Almost every conversation I listen to about the future of the Catholic Church in the United States makes two assumptions. First, that the only young adults still interested in the Catholic Church are very conservative. Second, that all of the other young adults have either rejected the church or are utterly indifferent to it.
If that is the case, why do campus ministry programs at progressive Catholic universities have their liturgies packed with students, and why are there waiting lists for their retreat programs and immersion trips?
Why are programs like the Jesuit Volunteer Corps, or the Good Shepherd Volunteers or the St. Joseph Worker Program filled with 20-something Catholics eager to put their faith into action in some of the poorest and most broken places in our country?
And why are so many graduate schools in theology, ministry and religious studies brimming with young adult Catholics?
In late March, my speaking schedule led me to encounter Catholic young adults in several settings. One was at a progressive parish in Manhattan, another talk was with undergraduates at a Catholic college in the Bronx, and a third talk was held at Union Theological Seminary, also in New York City.
What I learned in each encounter is that progressive young adult Catholics care very deeply about their church. They really want to be a part of the church. Many of them want to lead and serve in the church.
The problem is, they're having a hard time finding a home in the church. They're having an even tougher time finding places in the church where their gifts are received and all are welcome. And, perhaps the biggest challenge of all, if they love the church enough to pursue graduate studies in ministry and theology, they find very little institutional support for their vocations.
Unlike seminarians or postulants to religious life, these young adults don't receive the security of housing and meals and a tuition-free education. Some of them rack up tens of thousands of dollars of student debt in pursuit of work that may not even be available to them. And, if they do find a job, those jobs almost certainly won't pay well.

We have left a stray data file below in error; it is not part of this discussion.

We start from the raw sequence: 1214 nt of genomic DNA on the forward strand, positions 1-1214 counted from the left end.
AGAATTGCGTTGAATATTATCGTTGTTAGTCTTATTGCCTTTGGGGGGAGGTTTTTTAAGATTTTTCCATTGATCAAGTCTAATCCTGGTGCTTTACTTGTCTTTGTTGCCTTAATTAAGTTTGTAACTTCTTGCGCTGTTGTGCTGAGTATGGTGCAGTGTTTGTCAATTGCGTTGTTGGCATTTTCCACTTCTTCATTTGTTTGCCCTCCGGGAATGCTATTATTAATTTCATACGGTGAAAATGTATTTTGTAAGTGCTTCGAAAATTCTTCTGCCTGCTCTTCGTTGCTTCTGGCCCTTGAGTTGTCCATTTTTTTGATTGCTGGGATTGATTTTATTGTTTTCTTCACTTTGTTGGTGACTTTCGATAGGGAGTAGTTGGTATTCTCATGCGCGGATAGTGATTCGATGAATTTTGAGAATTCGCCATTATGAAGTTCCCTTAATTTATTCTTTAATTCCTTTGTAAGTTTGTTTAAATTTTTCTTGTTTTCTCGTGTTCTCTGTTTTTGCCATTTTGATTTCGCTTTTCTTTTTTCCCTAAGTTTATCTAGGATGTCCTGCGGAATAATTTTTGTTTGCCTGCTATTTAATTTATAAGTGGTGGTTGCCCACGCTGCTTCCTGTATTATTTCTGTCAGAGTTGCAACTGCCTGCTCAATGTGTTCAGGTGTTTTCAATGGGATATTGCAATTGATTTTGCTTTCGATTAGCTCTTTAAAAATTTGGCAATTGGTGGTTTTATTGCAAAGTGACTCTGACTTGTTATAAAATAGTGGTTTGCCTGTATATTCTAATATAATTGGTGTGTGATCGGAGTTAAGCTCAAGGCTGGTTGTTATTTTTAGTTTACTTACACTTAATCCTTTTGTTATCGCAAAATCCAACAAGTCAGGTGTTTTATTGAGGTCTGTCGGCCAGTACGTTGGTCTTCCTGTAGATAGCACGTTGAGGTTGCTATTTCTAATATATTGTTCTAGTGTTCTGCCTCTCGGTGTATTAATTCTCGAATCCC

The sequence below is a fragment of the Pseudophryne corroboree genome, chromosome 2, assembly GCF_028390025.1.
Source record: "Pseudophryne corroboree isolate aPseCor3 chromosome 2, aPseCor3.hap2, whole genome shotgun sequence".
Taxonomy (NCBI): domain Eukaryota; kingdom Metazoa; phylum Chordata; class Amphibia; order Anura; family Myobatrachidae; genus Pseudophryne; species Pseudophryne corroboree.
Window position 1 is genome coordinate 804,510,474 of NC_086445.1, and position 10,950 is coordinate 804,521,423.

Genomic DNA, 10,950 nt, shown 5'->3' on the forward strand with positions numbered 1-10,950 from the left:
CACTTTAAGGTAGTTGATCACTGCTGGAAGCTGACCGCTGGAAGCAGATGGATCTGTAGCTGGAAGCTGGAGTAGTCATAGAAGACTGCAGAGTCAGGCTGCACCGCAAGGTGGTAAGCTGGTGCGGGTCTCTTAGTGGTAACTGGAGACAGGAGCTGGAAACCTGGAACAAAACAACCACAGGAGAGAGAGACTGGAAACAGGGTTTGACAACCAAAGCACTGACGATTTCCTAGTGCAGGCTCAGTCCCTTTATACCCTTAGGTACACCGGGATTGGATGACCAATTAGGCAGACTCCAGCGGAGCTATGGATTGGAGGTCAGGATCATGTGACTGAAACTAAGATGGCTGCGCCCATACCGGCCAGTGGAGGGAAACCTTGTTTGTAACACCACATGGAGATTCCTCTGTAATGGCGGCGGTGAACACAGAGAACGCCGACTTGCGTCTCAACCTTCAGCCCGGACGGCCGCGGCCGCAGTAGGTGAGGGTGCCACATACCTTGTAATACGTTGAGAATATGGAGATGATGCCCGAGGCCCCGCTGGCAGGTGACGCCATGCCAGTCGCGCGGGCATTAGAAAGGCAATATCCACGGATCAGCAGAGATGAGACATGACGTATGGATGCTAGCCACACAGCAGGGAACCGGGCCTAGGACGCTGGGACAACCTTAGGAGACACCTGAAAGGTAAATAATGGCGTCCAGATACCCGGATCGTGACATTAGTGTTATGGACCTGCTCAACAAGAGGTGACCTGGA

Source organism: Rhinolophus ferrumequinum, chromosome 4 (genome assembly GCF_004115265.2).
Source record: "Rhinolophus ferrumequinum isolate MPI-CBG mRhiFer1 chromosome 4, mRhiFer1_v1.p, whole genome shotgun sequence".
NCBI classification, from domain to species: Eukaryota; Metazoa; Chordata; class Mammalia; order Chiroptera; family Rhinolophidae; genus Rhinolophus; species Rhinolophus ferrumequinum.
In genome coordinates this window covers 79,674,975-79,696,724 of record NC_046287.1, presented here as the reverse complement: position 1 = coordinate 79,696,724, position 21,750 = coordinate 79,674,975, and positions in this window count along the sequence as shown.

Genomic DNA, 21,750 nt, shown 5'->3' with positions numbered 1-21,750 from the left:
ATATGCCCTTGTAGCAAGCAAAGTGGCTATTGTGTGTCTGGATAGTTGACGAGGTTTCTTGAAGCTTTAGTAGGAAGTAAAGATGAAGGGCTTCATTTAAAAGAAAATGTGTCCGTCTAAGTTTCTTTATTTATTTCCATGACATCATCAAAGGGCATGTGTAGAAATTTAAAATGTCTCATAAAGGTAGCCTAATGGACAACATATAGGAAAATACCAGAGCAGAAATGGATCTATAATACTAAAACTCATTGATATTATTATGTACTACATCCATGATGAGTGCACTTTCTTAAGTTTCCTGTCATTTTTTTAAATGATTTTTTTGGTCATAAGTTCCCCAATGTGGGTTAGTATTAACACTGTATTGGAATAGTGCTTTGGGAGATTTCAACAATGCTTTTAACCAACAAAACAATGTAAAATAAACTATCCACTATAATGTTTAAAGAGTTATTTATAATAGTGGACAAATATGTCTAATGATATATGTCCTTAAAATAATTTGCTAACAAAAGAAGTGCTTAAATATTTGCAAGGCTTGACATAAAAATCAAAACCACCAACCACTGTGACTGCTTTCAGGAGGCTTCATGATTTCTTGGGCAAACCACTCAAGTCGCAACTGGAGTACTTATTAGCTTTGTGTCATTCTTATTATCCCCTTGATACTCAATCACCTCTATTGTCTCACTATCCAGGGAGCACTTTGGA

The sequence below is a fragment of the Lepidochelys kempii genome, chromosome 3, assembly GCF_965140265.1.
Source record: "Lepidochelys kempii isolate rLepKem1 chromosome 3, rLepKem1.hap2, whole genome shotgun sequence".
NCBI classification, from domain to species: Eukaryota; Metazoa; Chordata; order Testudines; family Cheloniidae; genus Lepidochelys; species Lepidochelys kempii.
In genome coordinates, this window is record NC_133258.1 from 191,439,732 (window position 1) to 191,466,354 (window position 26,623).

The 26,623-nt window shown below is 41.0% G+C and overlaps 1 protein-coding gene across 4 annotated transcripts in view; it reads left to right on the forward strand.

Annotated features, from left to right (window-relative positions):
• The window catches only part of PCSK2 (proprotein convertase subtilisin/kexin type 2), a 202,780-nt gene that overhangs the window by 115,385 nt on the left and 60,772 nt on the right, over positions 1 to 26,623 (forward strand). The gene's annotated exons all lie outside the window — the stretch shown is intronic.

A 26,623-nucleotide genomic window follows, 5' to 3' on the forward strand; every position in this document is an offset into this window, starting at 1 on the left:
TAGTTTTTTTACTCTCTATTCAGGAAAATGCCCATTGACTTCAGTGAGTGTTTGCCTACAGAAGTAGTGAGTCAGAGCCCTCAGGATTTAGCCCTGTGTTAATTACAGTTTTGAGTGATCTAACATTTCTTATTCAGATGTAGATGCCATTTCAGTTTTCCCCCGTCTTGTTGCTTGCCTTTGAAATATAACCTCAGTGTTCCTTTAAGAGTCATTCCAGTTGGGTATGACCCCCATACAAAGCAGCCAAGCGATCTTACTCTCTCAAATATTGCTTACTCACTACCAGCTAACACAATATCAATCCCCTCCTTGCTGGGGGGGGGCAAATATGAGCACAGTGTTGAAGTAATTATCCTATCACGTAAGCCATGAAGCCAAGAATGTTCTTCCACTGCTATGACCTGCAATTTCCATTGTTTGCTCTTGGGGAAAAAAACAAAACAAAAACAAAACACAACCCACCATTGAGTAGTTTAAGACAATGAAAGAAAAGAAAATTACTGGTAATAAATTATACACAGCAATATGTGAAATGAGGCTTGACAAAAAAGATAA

Jackie Regan, associate dean of student affairs and career services at Boston College School of Theology and Ministry, told me in an interview that in any given year, the school has a student body of between 350 and 400 students in masters' programs of theological studies, theology and ministry, and divinity. At least half of these students are women. What they all share in common, she said, is that they are "preparing for holistic formation in service to the church and the people of God, or for faith-based service."
These students, she said, give her so much hope for the church.
My question is, why can't the church find more hope in them?
Of those School of Theology and Ministry students, 45% are under the age of 30, and 40% are between the ages of 31 and 40. So, almost all of them are millennials — that generation of young people who supposedly have no interest in the church.
"They really want to be Catholics," Regan told me. "That doesn't mean they're uncritical. They are faithful Catholics, but also thinking Catholics. They learn how to handle complexity in pastoral care."
And Boston College's School of Theology and Ministry isn't a singular example. There are thousands of Catholic graduate students doing similar studies in schools across the country, like Loyola University Chicago or the Jesuit School of Theology at Santa Clara University. And traditionally Protestant schools like Yale Divinity School and Harvard Divinity School also host large cohorts of Catholic students. When I was a master of divinity student at Yale in the early 2000s, Catholics comprised the second largest denomination on campus.
Each of these schools graduate 120 to 150 students each year. That means that every May, hundreds of millennial Catholics who are ready, willing, able and gifted to lead and serve their church emerge from these schools. But few of them will be able to serve in a parish, and almost none of them will be allowed to celebrate the sacraments in their church.